The T is offering a virtual tool allowing riders to check what’s happening on the specific bus route or commuter rail line they use. Eleven public hearings are scheduled before the T’s Fiscal and Management Control Board makes its final decision on service cuts on December 7.
Here is an overview of the planned cuts:
Commuter rail – The number of trains running on weekdays is being scaled back from 505 to 430 and service will be eliminated entirely after 9 p.m. on weekdays and on weekends. The only exception is the Fairmount Line, where service will shut down on weekdays at 10 p.m. and where buses will fill in on weekends. Six little-used stations would also be closed – two in Fitchburg and four in Franklin, Plymouth, Rockport, and Haverhill.
Currently, commuter rail is serving about 16,000 riders a day, or about 8.5 percent of pre-COVID levels. Weekend boardings currently total 14,000, down from 31,000 in 2019. Week night boardings after 9 p.m. currently total 939, down from 2,029 in 2019.
T officials says once commuter rail service cuts are implemented, it will take one to two years to restore service. The changes are expected to save $8 million in the current fiscal year and $45 million in fiscal 2022.
Ferry – Ferries from Hingham, Hull, and Charlestown currently are providing 112 trips a day and serving an average of 803 riders, or seven per trip. The T is proposing that all ferry service be eliminated. The projected savings are $3.5 million in the current fiscal year and $13 million in fiscal 2022.Subway – Service is largely unchanged right now but ridership is running about 24 percent of pre-COVID levels. The T is proposing to reduce the frequency of trains by about 20 percent and eliminating service after midnight, when an average of 773 riders were traveling in September and October. The T is also proposing ending Green Line service on the E Line at Brigham Circle, requiring travelers to board buses for the remainder of the trip to Heath Street, On the Red Line, Poftak said the reduction in frequency would mean the interval between trains at peak periods would be 5 ½ minutest instead of 4 ½ minutes, and 8 ½ minutes as compared to 7 minutes off-peak. Projected savings at $3 million in fiscal 2021 and $32 million in fiscal 2022.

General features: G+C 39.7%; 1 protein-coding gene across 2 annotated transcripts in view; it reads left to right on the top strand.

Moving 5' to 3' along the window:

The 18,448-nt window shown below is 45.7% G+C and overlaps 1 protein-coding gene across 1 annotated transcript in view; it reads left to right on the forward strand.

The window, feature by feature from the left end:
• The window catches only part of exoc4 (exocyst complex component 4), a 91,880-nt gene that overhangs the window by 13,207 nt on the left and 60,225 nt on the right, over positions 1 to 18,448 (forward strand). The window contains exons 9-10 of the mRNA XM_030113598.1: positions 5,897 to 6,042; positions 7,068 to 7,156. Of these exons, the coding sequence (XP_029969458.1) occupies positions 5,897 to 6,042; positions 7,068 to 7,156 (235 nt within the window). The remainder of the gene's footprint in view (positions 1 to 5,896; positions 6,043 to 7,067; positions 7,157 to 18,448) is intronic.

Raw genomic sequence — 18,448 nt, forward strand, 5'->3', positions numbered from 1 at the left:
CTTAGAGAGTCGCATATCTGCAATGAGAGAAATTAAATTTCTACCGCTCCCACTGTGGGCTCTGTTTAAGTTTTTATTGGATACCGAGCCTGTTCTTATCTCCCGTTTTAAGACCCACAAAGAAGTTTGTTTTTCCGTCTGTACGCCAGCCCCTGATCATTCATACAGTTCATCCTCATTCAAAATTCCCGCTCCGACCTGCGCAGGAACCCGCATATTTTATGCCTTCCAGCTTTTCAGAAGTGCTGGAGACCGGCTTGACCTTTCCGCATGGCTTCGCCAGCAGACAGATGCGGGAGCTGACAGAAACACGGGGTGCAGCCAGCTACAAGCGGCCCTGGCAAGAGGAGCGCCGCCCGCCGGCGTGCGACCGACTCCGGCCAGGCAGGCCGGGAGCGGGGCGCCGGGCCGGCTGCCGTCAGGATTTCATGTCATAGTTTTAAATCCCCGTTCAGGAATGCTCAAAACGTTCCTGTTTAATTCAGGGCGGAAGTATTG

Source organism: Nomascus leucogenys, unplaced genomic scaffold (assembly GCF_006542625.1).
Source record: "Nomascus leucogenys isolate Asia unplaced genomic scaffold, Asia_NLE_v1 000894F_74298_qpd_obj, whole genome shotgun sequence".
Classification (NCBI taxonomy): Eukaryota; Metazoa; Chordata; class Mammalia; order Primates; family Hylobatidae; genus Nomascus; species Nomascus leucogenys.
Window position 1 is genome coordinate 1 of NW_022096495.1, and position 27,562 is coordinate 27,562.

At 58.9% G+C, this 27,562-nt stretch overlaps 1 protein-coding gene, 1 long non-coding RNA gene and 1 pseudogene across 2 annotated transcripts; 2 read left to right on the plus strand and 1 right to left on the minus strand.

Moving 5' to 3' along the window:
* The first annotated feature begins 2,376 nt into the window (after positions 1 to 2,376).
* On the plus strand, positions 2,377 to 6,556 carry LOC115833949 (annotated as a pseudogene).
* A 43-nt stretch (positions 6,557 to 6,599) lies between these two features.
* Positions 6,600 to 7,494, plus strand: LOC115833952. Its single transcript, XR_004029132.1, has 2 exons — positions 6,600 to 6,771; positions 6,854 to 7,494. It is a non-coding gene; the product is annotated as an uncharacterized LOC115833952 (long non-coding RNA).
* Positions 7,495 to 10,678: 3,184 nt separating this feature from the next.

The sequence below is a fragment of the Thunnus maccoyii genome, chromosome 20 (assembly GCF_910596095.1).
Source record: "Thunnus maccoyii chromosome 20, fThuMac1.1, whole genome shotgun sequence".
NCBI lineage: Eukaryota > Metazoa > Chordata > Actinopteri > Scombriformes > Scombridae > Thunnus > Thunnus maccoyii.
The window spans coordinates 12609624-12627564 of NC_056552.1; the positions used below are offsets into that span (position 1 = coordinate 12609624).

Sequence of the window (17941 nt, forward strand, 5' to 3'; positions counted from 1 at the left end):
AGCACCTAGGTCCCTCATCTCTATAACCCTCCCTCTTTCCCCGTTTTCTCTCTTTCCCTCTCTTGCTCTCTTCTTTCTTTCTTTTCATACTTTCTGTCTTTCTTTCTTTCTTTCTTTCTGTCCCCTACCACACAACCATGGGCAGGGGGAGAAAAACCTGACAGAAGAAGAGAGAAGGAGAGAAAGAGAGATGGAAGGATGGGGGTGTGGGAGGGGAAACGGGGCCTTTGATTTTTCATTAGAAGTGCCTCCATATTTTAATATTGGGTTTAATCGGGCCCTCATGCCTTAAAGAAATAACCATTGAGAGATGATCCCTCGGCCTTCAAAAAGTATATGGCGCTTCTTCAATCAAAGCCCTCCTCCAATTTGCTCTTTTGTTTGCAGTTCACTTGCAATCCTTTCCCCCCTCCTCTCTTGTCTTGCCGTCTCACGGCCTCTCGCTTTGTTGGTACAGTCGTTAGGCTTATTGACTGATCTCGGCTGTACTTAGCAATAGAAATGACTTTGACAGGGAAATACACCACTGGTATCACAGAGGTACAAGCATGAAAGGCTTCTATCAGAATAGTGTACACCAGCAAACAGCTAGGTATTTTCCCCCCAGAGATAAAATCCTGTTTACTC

Bus – Overall service levels are currently unchanged even though the bus network is serving only 41 percent of the passengers it did pre-COVID. Some of the T’s 169 routes have more riders than prior to COVID while others are way down. The T is proposing to pare back service hours to 85 percent of pre-COVID levels and consolidate 14 routes, shorten five and eliminate 25. Forecasted savings are zero in the current fiscal year and $38 million in fiscal 2022.